Kingsolver addresses Centre grads
RELEASED: May 25, 2005
DANVILLE, KYAddressing the Centre College Class of 2005, novelist and essayist Barbara Kingsolver told the graduating seniors their choices on what to produce and consume have become "moral choices."
Kingsolver, a native of Nicholas County in northeastern Kentucky, has family connections at Centre. Her niece Ashley Kingsolver was among the graduating seniors and her nephew Andrew is a member of the class of 2008. Ashley and Andrew's parents, Robert and Jackie Calvert Kingsolver, are also Centre graduates.
"You may have noticed that it's mandatory in the Kingsolver family to get a degree from Centre College," Kingsolver said. "I confess I've been recalcitrant -- I resisted for a couple of decades -- but finally I'm here."
Kingsolver told the seniors that they are coming of age in an era of scarcity and that their generation will be the first to make decisions involving the measurement of "what we could gobble up against what we really need."
In a talk entitled "Picking up the bread," Kingsolver, author of the Pulitzer Prize-nominated The Poisonwood Bible, described the numerous ways in which we as Americans are "wrecking the planet as fast as we can" and consuming far more than our share of natural resources. She closed with a number of examples of ways in which creative social entrepreneurs were making decisions based on sustainable models, and stated that "The human profit motive ultimately is trumped by the ecological economy of planet earth. The highest law of the land, whether we accept it or not, is this one: the law of the land."
Two hundred and twenty-five seniors received degrees. Valedictorian prizes were presented to Jacob Sparks and Karen Wicke. Sparks, of Utica, Ky., received the George Winston Welsh Valedictorian Prize as the top male graduate and plans to study engineering at Washington University in St. Louis. Wicke, of Louisville, received the Gavin Easton Wiseman Valedictorian Prize as the top female graduate. She will study music at the University of North Carolina.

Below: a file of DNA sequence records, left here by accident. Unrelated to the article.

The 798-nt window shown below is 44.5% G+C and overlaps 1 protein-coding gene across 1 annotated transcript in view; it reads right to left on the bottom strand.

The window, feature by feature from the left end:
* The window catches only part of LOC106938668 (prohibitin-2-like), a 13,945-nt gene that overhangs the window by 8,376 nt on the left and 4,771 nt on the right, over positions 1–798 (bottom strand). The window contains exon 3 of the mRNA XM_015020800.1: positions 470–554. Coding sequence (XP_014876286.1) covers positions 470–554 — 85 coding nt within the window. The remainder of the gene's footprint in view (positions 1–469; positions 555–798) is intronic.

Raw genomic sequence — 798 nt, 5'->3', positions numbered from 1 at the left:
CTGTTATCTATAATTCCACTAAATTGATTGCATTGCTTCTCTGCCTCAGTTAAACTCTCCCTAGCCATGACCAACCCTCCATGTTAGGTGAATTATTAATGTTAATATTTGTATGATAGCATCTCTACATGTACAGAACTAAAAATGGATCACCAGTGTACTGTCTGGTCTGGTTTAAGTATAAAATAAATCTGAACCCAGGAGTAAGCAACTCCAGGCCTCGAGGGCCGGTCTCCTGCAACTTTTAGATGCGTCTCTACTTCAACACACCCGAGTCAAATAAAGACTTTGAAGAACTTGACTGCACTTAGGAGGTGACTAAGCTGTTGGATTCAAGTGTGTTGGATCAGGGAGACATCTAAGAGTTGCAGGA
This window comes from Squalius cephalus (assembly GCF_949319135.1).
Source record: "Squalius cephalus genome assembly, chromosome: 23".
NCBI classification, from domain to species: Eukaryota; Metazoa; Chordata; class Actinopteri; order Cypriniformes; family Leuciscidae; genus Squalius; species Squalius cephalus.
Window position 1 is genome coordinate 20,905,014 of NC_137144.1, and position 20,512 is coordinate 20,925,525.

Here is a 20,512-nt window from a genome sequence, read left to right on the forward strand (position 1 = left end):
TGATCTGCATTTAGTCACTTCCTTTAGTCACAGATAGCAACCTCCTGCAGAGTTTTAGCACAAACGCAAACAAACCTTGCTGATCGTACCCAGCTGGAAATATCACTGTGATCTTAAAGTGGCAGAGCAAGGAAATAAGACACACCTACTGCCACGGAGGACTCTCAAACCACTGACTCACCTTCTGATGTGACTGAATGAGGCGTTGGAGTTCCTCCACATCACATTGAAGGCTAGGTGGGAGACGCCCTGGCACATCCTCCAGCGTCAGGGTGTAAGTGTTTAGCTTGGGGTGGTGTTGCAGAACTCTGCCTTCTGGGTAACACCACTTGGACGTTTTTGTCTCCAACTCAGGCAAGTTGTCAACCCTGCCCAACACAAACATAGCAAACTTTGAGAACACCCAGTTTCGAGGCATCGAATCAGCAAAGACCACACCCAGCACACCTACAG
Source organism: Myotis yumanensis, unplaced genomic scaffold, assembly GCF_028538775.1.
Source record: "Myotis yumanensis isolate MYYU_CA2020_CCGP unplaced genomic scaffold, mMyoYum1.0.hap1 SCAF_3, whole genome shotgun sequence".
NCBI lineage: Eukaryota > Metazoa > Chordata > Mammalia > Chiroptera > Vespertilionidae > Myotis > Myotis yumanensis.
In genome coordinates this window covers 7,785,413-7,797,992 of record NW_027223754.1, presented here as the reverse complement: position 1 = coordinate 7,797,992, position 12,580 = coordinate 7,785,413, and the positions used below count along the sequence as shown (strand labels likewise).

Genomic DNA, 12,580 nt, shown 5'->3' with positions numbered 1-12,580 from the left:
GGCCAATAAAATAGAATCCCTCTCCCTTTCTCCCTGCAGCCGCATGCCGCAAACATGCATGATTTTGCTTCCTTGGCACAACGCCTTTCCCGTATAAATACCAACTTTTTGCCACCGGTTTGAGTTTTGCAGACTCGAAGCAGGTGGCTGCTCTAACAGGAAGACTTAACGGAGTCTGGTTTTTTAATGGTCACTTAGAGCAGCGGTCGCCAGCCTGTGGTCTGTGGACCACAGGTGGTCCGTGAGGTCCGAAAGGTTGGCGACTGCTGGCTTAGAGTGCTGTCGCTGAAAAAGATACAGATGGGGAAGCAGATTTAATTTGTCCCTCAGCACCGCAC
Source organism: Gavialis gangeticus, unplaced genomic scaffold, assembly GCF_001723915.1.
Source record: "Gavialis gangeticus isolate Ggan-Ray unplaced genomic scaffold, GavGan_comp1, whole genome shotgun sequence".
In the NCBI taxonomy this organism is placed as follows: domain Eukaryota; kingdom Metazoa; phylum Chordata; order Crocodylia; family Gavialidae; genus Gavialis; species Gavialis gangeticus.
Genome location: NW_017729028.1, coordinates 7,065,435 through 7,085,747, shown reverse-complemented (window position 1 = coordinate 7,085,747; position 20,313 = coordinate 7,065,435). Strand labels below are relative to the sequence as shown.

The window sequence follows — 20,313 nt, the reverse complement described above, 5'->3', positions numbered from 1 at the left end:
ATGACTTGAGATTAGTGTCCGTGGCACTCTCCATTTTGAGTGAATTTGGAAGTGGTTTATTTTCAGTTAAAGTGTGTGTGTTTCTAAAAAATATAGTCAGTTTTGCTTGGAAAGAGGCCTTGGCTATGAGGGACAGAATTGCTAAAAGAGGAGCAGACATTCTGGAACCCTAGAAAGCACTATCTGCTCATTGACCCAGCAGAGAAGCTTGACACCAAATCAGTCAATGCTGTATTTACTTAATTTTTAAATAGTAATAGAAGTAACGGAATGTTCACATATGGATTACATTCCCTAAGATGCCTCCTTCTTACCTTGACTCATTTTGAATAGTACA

Kingsolver is the author of the novels Animal Dreams, The Bean Trees, Pigs in Heaven, The Poisonwood Bible, and Prodigal Summer; the collections Homeland and Other Stories (fiction) and The Other America: La Otra America (poetry); and the nonfiction books Holding the Line: Women in the Great Arizona Mine Strike of 1983, High Tide in Tucson: Essays from Now or Never, Last Stand: America's Virgin Lands, and Small Wonder.
Since her debut novel The Bean Trees appeared in 1988, her writing has won numerous awards, including the American Booksellers Association Book of the Year, the Arizona Library Association Book of the Year, the Edward Abbey Award for Ecofiction, the Los Angeles Times fiction prize, the Patterson Fiction Prize, and the Pen/USA West Fiction Award. The Poisonwood Bible appeared on the Best Books of 1998 lists of the New York Times and the Los Angeles Times, and was nominated for the Pulitzer Prize and the PEN/Faulkner Award.
In 2000, President Clinton presented her with the National Humanities Medal, our nation's highest honor for service through the arts.
Kingsolver received an honorary degree as did William H. Hopper, Jr. '47, a retired Presbyterian Church author, administrator and missionary who spent a large part of his career in Iran and Pakistan.
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Founded in 1819, Centre College is ranked among the U.S. News top 50 national liberal arts colleges. Centre alumni, known for their nation-leading loyalty in annual financial support, include two U.S. vice presidents and two Supreme Court justices. For more, visit http://www.centre.edu/web/elevatorspeech/
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